Statement by IMF Mission to Côte d'Ivoire

Press Release No. 06/110
May 23, 2006

The following statement was issued on May 16 by the International Monetary Fund's (IMF) staff mission in Abidjan:

"Following the discussions with the Ivorian delegation alongside the Spring Meetings of the International Monetary Fund (IMF) and World Bank in Washington in April 2006, an IMF mission visited Abidjan from May 2 to May 16, 2006. World Bank and African Development Bank staff also participated in the mission. The mission held discussions with the Ivorian government with a view to helping Côte d'Ivoire emerge from the crisis. The mission also met with representatives of civil society, the private sector, and donors.

"The mission was encouraged by the progress made on the political front, although the post-conflict challenges remain formidable. It noted that, despite the impact of five years of crisis on Côte d'Ivoire and on its people, economic agents and the government have shown a degree of resilience, which is encouraging for the social and economic recovery. The fiscal position as of the first quarter of 2006 shows that control of expenditure has improved slightly, and a number of measures have been taken to improve fiscal transparency.

"The mission continued the discussions on possible Emergency Post-Conflict Assistance (EPCA) from the IMF. In particular, it held discussions with the authorities on the budget outline for 2006, the mobilization of government revenue, and the financing requirements of the programs related to the crisis, such as the Disarmament, Demobilization and Reintegration (DDR), the identification process, elections, and redeployment of the civil service. The mission discussed possible options to cover the financing gap in 2006 with the help of the external partners. Good governance was at the center of the discussions, with the focus being on short- and medium-term measures that could be included in the program. For example, the regular publication of information on budget execution, the reorientation of expenditure to reconstruction needs (by reducing nonessential expenditure), the reintroduction of audits of government agencies and public companies that manage public resources, and the enhancement of transparency in the mobilization, and use, of revenues from the oil and cocoa/coffee sectors.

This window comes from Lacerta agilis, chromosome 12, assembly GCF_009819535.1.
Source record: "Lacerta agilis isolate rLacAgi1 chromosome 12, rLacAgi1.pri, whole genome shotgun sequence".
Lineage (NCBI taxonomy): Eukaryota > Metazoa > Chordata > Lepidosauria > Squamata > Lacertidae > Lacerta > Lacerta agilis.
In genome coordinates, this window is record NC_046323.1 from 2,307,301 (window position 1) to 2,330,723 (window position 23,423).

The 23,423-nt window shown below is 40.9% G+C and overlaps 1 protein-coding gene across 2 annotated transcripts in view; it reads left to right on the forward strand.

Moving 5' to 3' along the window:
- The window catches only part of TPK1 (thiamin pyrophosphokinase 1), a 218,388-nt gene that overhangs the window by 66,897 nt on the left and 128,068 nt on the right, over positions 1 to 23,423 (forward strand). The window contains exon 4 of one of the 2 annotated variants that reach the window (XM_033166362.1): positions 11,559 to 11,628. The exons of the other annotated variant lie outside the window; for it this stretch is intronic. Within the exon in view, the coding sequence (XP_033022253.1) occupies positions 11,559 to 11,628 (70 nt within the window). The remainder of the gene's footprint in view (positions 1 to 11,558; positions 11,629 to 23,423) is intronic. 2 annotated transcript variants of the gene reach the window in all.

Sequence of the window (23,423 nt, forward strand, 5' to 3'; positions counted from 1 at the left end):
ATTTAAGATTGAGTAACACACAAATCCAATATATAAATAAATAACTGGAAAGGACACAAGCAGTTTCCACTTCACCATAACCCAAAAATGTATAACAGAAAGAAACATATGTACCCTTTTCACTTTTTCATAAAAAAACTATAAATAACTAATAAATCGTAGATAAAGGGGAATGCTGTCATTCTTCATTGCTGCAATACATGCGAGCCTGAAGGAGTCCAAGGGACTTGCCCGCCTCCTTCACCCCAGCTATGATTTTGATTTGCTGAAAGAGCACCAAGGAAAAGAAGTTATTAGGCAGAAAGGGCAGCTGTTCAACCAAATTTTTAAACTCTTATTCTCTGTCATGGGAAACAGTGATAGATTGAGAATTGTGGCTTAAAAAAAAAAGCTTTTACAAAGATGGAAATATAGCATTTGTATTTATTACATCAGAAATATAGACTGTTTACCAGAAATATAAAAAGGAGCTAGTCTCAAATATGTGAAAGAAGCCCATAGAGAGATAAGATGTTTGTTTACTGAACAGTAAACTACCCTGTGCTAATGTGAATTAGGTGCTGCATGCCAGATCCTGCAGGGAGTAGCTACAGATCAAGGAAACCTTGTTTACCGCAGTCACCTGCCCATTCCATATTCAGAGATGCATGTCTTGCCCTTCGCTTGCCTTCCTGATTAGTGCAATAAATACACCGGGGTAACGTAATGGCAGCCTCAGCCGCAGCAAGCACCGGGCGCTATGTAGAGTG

"The talks resulted in an agreement in principle on the main features of an economic program for 2006 that could receive assistance from the IMF. Nevertheless, the mission noted that the IMF's financial reengagement in Côte d'Ivoire is contingent on a set of preconditions, namely, significant progress with disarmament, continuation of the identification process, and existence of a concerted international effort to help Côte d'Ivoire emerge from the crisis. In this connection, the mission was encouraged by the operational measures that the government had just announced to start these processes and the preparations under way to clear the arrears to the World Bank.

"The mission reiterated that the IMF stands ready to support Côte d'Ivoire in its efforts to overcome the conflict and reconstruct the nation."



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